16 Calculation of maser key from pre-master secret “A” PM CR SR “BB” PM CR SR “CCC” PM CR SR SHA-1 PM hash PM SHA-1 hash SHA-1 PM hash MD5 MD5 MD5 hash hash hash Master secret (48 bytes) PM: Pre-master Secret SR: Server Random Number CR: Client Random Number TCP/IP Protocol Suite 30 .Figure 30.

Figure 30.17 Calculation of the key materials from master secret TCP/IP Protocol Suite 31 .

Figure 30.18 Extraction of cryptographic secrets from key materials TCP/IP Protocol Suite 32 .

Figure 30.19 Four SSL protocols TCP/IP Protocol Suite 33 .

20 Handshake protocol Client Phase I Server Establishing Security Capabilities Server authentication and key exchange Phase II Phase III Client authentication and key exchange Finalizing the Handshake Protocol Phase IV TCP/IP Protocol Suite 34 .Figure 30.

and the two random numbers for key generation. the compression method. the cryptographic algorithms. the client and server know the version of SSL.Note After Phase I. TCP/IP Protocol Suite 35 .

Note After Phase II. the server is authenticated to the client. TCP/IP Protocol Suite 36 . and the client knows the public key of the server if required.

The client is authenticated for the serve. and both the client and the server know the pre-master secret. TCP/IP Protocol Suite 37 .Note After Phase III.

21 Processing done by the record protocol TCP/IP Protocol Suite 38 .Figure 30.

30-3 APPLICATION LAYER SECURITY
This section discusses two protocols providing security services for e-mails: Pretty Good Privacy (PGP) and Secure/Multipurpose Internet Mail Extension (S/MIME).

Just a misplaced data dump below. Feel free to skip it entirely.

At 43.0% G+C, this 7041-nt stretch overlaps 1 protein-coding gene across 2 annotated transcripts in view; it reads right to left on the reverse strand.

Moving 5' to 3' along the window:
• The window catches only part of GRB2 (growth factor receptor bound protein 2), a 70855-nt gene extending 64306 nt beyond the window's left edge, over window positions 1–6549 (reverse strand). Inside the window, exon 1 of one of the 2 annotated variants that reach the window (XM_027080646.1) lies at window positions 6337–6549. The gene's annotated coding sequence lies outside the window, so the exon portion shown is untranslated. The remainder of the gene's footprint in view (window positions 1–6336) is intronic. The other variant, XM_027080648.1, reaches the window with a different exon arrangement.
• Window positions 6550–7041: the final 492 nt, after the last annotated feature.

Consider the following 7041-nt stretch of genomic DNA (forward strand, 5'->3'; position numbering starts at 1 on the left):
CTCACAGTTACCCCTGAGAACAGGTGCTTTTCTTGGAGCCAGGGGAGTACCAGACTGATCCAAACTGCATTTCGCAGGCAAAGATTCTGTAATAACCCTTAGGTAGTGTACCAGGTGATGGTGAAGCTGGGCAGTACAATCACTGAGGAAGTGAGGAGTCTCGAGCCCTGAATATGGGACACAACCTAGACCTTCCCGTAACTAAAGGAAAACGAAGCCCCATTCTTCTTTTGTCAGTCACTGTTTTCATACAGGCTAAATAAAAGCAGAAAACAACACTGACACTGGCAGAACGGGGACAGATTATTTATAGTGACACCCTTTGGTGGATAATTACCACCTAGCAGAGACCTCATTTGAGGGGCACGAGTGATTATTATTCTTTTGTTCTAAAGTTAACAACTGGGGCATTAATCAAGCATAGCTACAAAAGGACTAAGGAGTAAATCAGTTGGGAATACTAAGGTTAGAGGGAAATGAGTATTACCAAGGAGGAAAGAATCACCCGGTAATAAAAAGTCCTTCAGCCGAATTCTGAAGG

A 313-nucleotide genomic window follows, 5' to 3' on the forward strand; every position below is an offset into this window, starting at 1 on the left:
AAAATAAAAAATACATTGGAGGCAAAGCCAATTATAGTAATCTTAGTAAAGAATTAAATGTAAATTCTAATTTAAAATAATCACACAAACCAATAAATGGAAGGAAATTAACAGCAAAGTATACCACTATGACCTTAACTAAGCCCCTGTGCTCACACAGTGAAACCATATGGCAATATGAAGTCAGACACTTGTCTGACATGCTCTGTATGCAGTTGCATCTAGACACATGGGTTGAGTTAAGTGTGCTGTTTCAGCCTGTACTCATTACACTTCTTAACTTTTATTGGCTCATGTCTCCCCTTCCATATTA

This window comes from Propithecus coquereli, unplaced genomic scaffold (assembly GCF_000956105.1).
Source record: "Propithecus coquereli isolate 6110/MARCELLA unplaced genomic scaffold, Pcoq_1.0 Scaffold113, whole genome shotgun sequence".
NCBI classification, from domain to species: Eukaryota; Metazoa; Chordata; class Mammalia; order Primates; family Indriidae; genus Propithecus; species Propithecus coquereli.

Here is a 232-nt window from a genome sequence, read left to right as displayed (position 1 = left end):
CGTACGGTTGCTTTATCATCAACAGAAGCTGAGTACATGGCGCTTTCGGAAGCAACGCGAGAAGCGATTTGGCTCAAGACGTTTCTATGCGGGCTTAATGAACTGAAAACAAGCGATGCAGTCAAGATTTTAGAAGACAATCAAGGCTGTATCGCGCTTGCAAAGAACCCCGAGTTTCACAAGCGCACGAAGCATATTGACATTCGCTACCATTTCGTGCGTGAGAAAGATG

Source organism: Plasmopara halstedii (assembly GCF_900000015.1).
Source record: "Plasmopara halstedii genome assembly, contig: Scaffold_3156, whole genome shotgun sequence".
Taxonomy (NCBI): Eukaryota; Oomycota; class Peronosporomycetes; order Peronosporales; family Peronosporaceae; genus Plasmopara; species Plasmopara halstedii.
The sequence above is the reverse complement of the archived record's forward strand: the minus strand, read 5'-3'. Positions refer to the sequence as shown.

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Topics Discussed in the Section

 E-mail Security  Pretty Good Privacy (PGP)  Key Rings  PGP Certificates  S/MIME  Applications of S/MIME

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Note

In e-mail security, the sender of the message needs to include the name or identifiers of the algorithms used in the message.

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Note In e-mail security. TCP/IP Protocol Suite 42 . but the secret key to decrypt the message is encrypted with the public key of the receiver and is sent with the message. the encryption/decryption is done using a symmetric-key algorithm.

22 A plaintext message TCP/IP Protocol Suite 43 .Figure 30.

23 An authenticated message TCP/IP Protocol Suite 44 .Figure 30.

24 A compressed message TCP/IP Protocol Suite 45 .Figure 30.

Figure 30.25 A confidential message TCP/IP Protocol Suite 46 .

26 Key rings in PGP TCP/IP Protocol Suite 47 .Figure 30.

TCP/IP Protocol Suite 48 . there can be multiple paths from fully or partially trusted authorities to any subject.Note In PGP.

27 Trust model TCP/IP Protocol Suite 49 .Figure 30.

28 Signed-data content type TCP/IP Protocol Suite 50 .Figure 30.

Figure 30.29 Encrypted-data content type TCP/IP Protocol Suite 51 .

Figure 30.30 Digest-data content type TCP/IP Protocol Suite 52 .

31 Authenticated-data content type TCP/IP Protocol Suite 53 .Figure 30.

TCP/IP Protocol Suite 54 .Example 30.1 The following shows an example of an enveloped-data in which a small message is encrypted using triple DES.

30-4 FIREWALLS All previous security measures cannot prevent Eve from sending a harmful message to a system. Figure 30. A firewall is a device (usually a router or a computer) installed between the internal network of an organization and the rest of the Internet. To control access to a system we need firewalls. It is designed to forward some packets and filter (not forward) others.32 shows a firewall. TCP/IP Protocol Suite 55 .

Topics Discussed in the Section  Packet-Filter Firewall  Proxy Firewall TCP/IP Protocol Suite 56 .

32 Firewall TCP/IP Protocol Suite 57 .Figure 30.

33 Packet-filter firewall TCP/IP Protocol Suite 58 .Figure 30.

TCP/IP Protocol Suite 59 . there can be multiple paths from fully or partially trusted authorities to any subject.Note In PGP.

Figure 30.34 Proxy firewall Errors All HTTP packets Accepted packets TCP/IP Protocol Suite 60 .

Note A proxy firewall filters at the application layer. TCP/IP Protocol Suite 61 .